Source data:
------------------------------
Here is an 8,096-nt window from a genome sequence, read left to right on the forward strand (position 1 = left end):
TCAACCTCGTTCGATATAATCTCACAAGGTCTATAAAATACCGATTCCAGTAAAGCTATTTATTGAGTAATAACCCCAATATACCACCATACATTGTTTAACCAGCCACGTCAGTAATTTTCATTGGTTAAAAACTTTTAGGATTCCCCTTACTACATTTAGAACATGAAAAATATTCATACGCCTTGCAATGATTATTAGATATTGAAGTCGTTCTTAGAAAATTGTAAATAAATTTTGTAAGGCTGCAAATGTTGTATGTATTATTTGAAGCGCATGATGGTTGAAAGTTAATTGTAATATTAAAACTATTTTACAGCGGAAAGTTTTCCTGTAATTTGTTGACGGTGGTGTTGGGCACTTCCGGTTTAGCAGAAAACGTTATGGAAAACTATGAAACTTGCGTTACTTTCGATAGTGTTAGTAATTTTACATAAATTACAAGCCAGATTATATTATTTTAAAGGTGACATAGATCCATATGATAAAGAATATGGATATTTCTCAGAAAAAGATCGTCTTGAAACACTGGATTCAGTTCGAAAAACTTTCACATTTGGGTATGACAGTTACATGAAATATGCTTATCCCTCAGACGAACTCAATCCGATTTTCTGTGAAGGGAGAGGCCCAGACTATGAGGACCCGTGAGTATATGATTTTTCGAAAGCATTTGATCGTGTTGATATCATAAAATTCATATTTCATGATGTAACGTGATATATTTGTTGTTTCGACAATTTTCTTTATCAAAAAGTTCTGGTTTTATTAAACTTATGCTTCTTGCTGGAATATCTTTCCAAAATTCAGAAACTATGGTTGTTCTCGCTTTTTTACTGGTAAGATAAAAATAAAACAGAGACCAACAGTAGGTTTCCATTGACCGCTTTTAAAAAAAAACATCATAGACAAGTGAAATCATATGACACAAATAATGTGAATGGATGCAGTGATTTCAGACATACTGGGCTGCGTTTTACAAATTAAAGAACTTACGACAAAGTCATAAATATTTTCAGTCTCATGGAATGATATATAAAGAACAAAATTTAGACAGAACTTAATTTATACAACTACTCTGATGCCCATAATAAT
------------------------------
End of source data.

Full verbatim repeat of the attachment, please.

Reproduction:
Here is an 8,096-nt window from a genome sequence, read left to right on the forward strand (position 1 = left end):
TCAACCTCGTTCGATATAATCTCACAAGGTCTATAAAATACCGATTCCAGTAAAGCTATTTATTGAGTAATAACCCCAATATACCACCATACATTGTTTAACCAGCCACGTCAGTAATTTTCATTGGTTAAAAACTTTTAGGATTCCCCTTACTACATTTAGAACATGAAAAATATTCATACGCCTTGCAATGATTATTAGATATTGAAGTCGTTCTTAGAAAATTGTAAATAAATTTTGTAAGGCTGCAAATGTTGTATGTATTATTTGAAGCGCATGATGGTTGAAAGTTAATTGTAATATTAAAACTATTTTACAGCGGAAAGTTTTCCTGTAATTTGTTGACGGTGGTGTTGGGCACTTCCGGTTTAGCAGAAAACGTTATGGAAAACTATGAAACTTGCGTTACTTTCGATAGTGTTAGTAATTTTACATAAATTACAAGCCAGATTATATTATTTTAAAGGTGACATAGATCCATATGATAAAGAATATGGATATTTCTCAGAAAAAGATCGTCTTGAAACACTGGATTCAGTTCGAAAAACTTTCACATTTGGGTATGACAGTTACATGAAATATGCTTATCCCTCAGACGAACTCAATCCGATTTTCTGTGAAGGGAGAGGCCCAGACTATGAGGACCCGTGAGTATATGATTTTTCGAAAGCATTTGATCGTGTTGATATCATAAAATTCATATTTCATGATGTAACGTGATATATTTGTTGTTTCGACAATTTTCTTTATCAAAAAGTTCTGGTTTTATTAAACTTATGCTTCTTGCTGGAATATCTTTCCAAAATTCAGAAACTATGGTTGTTCTCGCTTTTTTACTGGTAAGATAAAAATAAAACAGAGACCAACAGTAGGTTTCCATTGACCGCTTTTAAAAAAAAACATCATAGACAAGTGAAATCATATGACACAAATAATGTGAATGGATGCAGTGATTTCAGACATACTGGGCTGCGTTTTACAAATTAAAGAACTTACGACAAAGTCATAAATATTTTCAGTCTCATGGAATGATATATAAAGAACAAAATTTAGACAGAACTTAATTTATACAACTACTCTGATGCCCATAATAAT